43. Guérard, Albert (1926). "Eric Knight Jordan". Sigma Xi Quarterly. 14 (2): 55–56.
  44. Guérard, Albert (1926). "Eric Knight Jordan, 1903–1926". Copeia . 152 (152): S1. Bibcode:1926Sci....63..327G. doi:10.1126/science.63.1630.327. JSTOR   1437277. PMID   17810424.
  45. Hanna, G. Dallas (1926). "Expedition to the Revillagigedo Islands, Mexico, in 1925. General Report". Proceedings of the California Academy of Sciences . Series 4. 15 (1): 1–113. Archived from the original on October 14, 2018. Retrieved January 14, 2018.
  46. "Dr. David Starr Jordan Dies; Family With Educator As Passes Away: Fifth Attack Ends an Illness of Two Years". Healdsburg Tribune . No. 269. September 19, 1931. p. 1. Archived from the original on July 1, 2018. Retrieved June 1, 2018 via California Digital Newspaper Collection. David Starr Jordan, chancellor emeritus of Stanford university, died at 9:45 a.m. today. A stroke suffered yesterday, his fifth in two years, hastened the noted educator's death. Mrs. Jordan, a son and a daughter, were at the bedside when death came.
  47. John W. Van Cott (1990). Utah Place Names: A Comprehensive Guide to the Origins of Geographic Names : a Compilation. University of Utah Press. pp. 207–208. ISBN   978-0-87480-345-7. Archived from the original on February 8, 2017. Retrieved January 4, 2017.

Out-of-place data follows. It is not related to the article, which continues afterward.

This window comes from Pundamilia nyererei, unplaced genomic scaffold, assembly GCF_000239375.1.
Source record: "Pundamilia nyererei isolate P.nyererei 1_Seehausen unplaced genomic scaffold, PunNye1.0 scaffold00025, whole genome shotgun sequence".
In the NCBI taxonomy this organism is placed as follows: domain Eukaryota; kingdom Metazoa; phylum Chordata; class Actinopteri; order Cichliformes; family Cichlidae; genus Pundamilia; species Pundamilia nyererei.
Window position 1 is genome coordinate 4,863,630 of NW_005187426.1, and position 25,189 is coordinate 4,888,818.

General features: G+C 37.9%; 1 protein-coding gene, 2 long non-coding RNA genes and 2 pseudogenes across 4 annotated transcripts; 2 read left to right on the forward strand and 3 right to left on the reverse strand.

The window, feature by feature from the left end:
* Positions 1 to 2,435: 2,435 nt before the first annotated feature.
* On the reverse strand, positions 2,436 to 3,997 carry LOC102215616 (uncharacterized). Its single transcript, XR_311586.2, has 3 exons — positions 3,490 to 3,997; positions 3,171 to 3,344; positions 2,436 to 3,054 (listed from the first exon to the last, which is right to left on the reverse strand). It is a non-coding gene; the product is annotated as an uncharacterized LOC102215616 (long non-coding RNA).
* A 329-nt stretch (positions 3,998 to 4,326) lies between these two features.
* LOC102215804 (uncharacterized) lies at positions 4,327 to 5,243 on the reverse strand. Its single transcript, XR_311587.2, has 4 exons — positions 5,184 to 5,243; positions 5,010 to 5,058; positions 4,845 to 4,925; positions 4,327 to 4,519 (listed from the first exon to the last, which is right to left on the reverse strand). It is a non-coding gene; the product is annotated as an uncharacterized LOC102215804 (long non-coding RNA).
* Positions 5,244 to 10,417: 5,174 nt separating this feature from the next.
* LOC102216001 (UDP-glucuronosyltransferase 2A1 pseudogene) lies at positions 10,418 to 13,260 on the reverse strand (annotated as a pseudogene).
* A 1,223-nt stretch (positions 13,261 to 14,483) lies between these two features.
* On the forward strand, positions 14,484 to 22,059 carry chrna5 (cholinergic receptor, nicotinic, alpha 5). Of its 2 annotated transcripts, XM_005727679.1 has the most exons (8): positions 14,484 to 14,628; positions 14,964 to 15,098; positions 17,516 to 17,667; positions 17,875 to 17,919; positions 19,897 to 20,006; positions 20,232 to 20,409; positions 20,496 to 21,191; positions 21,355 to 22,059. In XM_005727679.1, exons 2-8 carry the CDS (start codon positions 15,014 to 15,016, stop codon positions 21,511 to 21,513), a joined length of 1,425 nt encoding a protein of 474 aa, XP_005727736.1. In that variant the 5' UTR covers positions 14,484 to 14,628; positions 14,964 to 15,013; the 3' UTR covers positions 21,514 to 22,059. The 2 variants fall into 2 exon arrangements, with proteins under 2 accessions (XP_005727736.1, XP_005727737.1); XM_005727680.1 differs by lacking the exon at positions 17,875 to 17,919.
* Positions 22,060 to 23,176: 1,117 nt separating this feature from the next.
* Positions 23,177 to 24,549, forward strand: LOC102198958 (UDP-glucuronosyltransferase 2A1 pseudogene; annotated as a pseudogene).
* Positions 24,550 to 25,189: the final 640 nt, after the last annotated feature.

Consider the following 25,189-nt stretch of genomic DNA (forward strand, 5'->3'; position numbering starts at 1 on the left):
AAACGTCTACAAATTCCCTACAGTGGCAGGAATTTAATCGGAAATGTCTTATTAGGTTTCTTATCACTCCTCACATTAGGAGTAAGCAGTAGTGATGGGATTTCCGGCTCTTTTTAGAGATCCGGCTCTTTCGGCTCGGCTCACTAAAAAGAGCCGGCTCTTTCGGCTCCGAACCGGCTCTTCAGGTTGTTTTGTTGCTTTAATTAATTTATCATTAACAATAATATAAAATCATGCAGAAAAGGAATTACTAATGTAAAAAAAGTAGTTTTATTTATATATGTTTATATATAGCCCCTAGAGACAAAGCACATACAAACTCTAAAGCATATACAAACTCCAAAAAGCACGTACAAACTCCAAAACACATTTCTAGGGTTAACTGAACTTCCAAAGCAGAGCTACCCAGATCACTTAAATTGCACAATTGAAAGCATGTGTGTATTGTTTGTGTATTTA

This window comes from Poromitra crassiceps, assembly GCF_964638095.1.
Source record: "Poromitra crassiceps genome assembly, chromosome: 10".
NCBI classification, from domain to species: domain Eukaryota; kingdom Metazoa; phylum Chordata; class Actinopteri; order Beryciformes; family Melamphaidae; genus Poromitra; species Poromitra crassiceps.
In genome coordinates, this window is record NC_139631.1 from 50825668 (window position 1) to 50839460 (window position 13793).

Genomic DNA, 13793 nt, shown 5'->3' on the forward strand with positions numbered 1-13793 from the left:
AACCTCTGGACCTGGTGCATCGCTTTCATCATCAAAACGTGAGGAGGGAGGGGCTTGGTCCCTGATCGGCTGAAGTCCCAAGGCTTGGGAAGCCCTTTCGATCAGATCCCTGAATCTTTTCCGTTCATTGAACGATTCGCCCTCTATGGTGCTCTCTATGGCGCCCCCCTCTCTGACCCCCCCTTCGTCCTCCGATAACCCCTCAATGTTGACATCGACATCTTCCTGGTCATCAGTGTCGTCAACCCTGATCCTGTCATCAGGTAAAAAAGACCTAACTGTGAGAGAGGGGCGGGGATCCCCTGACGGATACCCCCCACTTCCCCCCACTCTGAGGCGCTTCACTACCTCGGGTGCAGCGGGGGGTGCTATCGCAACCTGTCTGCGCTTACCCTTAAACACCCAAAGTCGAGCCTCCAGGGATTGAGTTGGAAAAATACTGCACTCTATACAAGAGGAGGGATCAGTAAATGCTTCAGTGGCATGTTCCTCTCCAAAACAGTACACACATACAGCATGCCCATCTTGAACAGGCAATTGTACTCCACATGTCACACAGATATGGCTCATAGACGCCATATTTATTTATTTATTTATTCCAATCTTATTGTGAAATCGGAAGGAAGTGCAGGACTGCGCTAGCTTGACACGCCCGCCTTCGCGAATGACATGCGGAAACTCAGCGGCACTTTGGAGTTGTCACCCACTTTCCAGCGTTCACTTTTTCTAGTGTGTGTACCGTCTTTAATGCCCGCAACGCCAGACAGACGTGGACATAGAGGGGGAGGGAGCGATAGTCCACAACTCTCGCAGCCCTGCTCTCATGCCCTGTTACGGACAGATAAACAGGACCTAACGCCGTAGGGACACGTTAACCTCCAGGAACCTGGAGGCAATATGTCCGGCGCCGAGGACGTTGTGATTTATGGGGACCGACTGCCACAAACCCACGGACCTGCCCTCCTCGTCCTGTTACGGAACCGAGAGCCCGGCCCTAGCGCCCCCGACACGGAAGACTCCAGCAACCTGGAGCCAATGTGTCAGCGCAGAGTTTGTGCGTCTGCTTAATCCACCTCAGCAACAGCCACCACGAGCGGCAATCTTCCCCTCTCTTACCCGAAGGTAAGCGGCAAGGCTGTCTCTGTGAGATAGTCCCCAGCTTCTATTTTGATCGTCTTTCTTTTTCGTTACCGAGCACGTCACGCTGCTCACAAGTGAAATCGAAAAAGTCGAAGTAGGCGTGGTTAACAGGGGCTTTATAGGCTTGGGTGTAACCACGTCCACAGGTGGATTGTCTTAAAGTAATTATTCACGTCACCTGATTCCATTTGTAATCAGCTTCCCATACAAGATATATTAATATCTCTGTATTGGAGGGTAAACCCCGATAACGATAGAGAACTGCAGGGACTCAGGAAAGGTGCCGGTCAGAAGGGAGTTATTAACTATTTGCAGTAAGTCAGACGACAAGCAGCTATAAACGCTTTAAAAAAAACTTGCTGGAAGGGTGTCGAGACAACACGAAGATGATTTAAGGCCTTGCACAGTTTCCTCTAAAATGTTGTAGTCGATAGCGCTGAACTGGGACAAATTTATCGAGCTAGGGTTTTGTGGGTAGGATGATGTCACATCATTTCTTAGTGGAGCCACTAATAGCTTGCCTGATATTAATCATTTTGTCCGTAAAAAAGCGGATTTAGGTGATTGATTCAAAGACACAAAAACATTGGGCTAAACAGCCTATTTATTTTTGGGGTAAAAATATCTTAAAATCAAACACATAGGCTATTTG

48. "Mountain Peak Is Named for Jordan" . Bakersfield Californian . February 8, 1926. p. 2. Alternate Link via NewspaperArchive.com.
  49. Jordan, David Starr (April 16, 1926). "Mount Jordan". Science . 63 (1633): 402. doi:10.1126/science.63.1633.402. PMID   17817312.
  50. Brune, Michael (July 22, 2020). "Pulling Down Our Monuments". Sierra Club . Archived from the original on October 26, 2020. Retrieved October 24, 2020.
  51. Jackson, Frances; et al. (1975). Papers of the Ad Hoc Committee on Preservation of Campus Plantings (PDF). University of Hawai‘i at Mānoa (Report). Archived (PDF) from the original on June 1, 2016. Retrieved May 2, 2016.
  52. "UH Mānoa · Campus Plant Collections". University of Hawai‘i at Mānoa . Archived from the original on May 14, 2016. Retrieved May 2, 2016.
  53. "NOAA Ship DAVID STARR JORDAN". National Oceanic and Atmospheric Administration. Archived from the original on February 13, 2013. Retrieved January 17, 2006.
  54. "NOAA Ship David Starr Jordan". National Oceanic and Atmospheric Administration. Archived from the original on October 16, 2014.